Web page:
Tag Archives: bacteria
The epibiome of endangered corals reflects their genotype
If you have vaguely followed the recent news on climate change, you have probably heard about the worldwide decline of coral reefs. Coral reefs are the backbone of important ecosystems across the globe, as they host ~1/4
Purification and characterization of a better-behaved Alzheimer’s disease protein
Alzheimer’s Disease (AD) is an incurable disease that causes memory, reasoning and thinking to deteriorate over time. AD is marked by brain atrophy and plaque-like deposits of a small peptide called amyloid beta (Aß) outside of brain
The olive fruit fly is never alone! Can its bacterial symbionts be useful in managing this olive pest?
The notion of individual has changed trough time, and truly, we are never alone as most organisms are entangled in symbioses. As first used in 1879 by Anton de Bary, symbiosis refers to close, long-term associations between
Antibiotic tolerance in bacteria: how to regain susceptibility?
Bacteria use a plethora of mechanisms to evade killing by antibiotics. Resistance is the best documented mechanism. Here, genetic changes in the bacterial DNA result in antibiotic insensitivity. As a consequence, resistant bacteria are able to grow
Brand new weaponry in our arsenal: nanopatterns to combat biomaterial-associated infections
Humankind has witnessed unprecedented breakthroughs in (bio)medical sciences during the 20th and 21st centuries. A significant increase in life expectancy has cultivated the seeds of eagerness to live longer and healthier in the collective mind of humans.
Root nodules of plants grown on salt–affected soils: A useful source for isolating salinity tolerant N2–fixing non–rhizobial bacteria
Salinity is one of the most significant environmental challenges limiting plant productivity, particularly in arid and semi–arid climates. Soil salinity affects about 800 million hectares of arable lands worldwide. Therefore, there is a need to exploit the
How do spaghetti-like bacteria regulate their size?
Why is your thumb longer than your pinky? Answering this question and, more in general, to understand how tissues/organs regulate their size and proportions, requires to understand how individual cells control their size. Bacteria are probably the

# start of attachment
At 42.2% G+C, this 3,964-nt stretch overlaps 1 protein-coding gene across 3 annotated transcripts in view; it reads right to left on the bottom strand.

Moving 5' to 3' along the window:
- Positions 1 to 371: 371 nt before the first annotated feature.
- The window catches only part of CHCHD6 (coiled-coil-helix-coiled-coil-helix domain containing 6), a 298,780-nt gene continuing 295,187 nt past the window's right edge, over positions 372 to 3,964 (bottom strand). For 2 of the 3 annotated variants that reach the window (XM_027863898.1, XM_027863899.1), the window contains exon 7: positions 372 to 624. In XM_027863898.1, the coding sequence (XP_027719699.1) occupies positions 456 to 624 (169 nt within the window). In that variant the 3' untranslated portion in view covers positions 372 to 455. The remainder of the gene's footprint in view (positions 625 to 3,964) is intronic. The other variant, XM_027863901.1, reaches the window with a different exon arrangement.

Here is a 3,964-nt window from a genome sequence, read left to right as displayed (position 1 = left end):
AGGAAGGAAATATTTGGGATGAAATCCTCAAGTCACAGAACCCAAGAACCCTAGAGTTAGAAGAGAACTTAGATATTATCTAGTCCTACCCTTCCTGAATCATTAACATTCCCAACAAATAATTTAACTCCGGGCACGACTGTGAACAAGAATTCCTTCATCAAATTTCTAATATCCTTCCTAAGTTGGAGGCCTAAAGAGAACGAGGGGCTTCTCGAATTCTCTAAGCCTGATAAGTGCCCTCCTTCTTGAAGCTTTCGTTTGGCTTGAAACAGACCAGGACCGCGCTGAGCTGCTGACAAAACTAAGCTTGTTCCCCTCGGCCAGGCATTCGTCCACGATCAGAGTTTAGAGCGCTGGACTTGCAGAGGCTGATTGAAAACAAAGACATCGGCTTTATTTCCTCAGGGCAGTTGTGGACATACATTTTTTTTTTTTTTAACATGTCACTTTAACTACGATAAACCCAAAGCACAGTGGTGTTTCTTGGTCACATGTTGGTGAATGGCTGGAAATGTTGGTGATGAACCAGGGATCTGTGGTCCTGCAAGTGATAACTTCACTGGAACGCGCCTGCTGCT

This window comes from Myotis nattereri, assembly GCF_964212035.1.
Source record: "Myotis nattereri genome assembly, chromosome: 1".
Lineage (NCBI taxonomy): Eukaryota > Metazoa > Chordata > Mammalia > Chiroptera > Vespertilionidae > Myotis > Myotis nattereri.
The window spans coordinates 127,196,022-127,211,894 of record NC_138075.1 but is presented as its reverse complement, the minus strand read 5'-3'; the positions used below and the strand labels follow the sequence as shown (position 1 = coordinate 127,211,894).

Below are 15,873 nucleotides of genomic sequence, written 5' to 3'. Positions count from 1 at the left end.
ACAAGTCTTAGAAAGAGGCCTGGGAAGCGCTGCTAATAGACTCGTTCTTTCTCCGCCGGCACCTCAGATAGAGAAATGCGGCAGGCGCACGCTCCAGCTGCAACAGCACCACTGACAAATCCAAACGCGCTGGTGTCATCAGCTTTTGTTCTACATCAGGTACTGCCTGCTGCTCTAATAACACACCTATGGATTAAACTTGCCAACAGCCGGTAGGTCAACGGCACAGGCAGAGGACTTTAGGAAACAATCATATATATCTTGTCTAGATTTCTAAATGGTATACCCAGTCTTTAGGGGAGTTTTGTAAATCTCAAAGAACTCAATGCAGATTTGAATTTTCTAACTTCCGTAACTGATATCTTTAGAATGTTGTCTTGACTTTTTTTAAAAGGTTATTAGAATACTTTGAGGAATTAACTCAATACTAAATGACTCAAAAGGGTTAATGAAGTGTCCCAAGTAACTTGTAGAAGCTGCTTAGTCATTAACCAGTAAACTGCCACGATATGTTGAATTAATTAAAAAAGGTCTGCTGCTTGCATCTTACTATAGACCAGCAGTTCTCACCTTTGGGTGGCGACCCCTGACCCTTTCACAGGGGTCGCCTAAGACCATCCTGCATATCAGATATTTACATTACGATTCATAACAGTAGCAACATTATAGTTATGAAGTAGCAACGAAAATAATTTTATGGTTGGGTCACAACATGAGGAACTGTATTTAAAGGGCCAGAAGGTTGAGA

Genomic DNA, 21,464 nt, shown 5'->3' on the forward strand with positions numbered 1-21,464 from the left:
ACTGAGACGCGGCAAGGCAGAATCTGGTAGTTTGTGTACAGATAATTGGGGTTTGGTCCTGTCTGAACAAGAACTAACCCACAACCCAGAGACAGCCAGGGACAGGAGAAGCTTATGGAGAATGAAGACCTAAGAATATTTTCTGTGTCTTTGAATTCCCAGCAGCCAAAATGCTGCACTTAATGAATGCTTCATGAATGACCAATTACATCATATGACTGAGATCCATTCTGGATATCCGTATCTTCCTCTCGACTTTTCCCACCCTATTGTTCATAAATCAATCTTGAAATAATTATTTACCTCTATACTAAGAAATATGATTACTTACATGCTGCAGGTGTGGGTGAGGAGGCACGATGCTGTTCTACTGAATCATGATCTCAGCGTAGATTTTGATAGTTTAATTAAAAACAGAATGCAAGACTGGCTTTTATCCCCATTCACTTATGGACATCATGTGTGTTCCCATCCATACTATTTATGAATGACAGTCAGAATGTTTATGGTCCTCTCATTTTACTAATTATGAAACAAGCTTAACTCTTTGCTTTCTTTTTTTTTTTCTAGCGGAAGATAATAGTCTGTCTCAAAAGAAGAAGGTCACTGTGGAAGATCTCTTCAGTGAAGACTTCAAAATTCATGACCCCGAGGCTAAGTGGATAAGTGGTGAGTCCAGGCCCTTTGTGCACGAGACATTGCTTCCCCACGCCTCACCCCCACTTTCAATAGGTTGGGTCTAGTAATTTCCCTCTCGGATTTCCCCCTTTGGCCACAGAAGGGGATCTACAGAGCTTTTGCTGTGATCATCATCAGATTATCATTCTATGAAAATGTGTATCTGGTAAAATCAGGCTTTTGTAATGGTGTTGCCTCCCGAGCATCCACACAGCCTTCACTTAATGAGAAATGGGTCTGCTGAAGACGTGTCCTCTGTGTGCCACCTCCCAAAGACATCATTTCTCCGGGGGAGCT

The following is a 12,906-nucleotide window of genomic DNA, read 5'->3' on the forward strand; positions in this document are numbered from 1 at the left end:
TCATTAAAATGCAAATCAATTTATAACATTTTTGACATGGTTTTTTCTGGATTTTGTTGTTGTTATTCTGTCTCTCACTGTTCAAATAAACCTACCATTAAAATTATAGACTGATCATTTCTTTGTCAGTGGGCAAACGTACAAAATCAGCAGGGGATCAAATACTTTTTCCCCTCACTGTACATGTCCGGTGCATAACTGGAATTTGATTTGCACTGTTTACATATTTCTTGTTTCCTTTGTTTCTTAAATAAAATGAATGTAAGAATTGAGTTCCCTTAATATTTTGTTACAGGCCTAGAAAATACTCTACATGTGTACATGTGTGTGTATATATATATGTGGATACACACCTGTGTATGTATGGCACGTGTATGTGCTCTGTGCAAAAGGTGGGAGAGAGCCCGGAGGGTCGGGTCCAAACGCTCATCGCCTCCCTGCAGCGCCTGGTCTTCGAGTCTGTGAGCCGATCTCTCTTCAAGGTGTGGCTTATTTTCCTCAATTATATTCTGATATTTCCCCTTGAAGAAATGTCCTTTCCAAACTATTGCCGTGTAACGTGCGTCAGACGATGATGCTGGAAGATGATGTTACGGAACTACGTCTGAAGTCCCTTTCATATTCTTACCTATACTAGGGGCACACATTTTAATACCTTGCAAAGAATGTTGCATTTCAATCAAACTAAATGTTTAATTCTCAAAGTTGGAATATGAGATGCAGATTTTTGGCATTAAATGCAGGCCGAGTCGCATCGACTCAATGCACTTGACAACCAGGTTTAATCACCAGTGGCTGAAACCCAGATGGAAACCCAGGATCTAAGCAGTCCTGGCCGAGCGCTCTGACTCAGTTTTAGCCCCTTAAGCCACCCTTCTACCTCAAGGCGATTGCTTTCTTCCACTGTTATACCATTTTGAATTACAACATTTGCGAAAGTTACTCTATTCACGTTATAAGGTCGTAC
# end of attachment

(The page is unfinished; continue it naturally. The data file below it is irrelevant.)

Counting choline: why this nutrient is important and how we can measure it
Choline is an important nutrient for the growth and sustenance of living things, from humans to bacteria. Cells covert choline into phosphocholine via the activity of the enzyme choline kinase, and a change of other enzyme mediated
A drug resistance gene mediates stringent response in bacteria
Mycobacteria represent an important group of bacteria. Mycobacterium tuberculosis, the causative agent of tuberculosis (TB), infects about a third of the world population, of which 5% to 15% develop active disease. Furthermore, a rapid emergence of multidrug
Apple cider vinegar can help clear bacteria and yeast infections; a natural cure
Antibiotic resistance poses a major health issue worldwide. There has never been a greater need for new anti-microbials which are natural, active on multiple organisms and ideally beneficial to the patient. Bacteria such as E-Coli, Staphylococcus aureus
Novel biophysical assay reveals that bacterial cell wall maintaining proteins change interaction conformation based on activity
Bacterial infections are increasingly difficult to treat with antibiotics due to antibiotic resistance. Knowledge on how of bacteria multiply needs to be profoundly expanded as a requirement for the development of new methods for the discovery of
How to turn bacterial metabolism into a deadly antibacterial weapon
The development of bacterial infections on and around biomedical materials, ranging from hip implants to wound dressings, is a large and growing problem. Biomaterial-associated infections are challenging to treat because bacteria tend to form colonies, called biofilms,
Bacteria with a split personality outsmart the immune system
Bacteria, whether beneficial or harmful, must adapt to changes in their environment in order to survive. This is especially true for bacteria that reside within the human respiratory tract. The bacterium nontypeable Haemophilus influenzae, or NTHI, asymptomatically
Can the chloroplast division machinery be evolutionarily dated back to bacteria?
The chloroplast, known to have originated around a billion years ago, is now one of the most recognizable characteristics of the plant cell. After the engulfment of the ancient cyanobacterium by the eukaryotic host cell, the former
Bacterial melanin in dark-colored sponges: Ecological significance and biomedical applications
Sponges are second dominant to corals in terms of biomass in many coral reef ecosystems. They play a significant role in maintaining the health of reef ecosystems through processing of waste generated in the system by continuous
Transcription modulation in Xanthomonas citri subsp. citri
Xanthomonas citri subsp. citri (X. citri) is a Gram-negative bacterium and the etiological agent of citrus canker, a severe disease that affects all the commercially important citrus varieties with worldwide distribution. The best method to control the
Many solutions to the same problem – cellular response to environmental challenges
When in contact with a hot object, our immediate response is to withdraw our hand. This instinctive reaction is an example of how external environment shapes our actions. In a similar fashion, bacteria are constantly monitoring and
The distressful life of FtsZ-deprived bacteria
Failure to assemble a division septum occurs in Escherichia coli cells when their supply of FtsZ is blocked. FtsZ, ancestor of eukaryotic Tubulin, is the main component of the divisome, the molecular machinery that drives septation in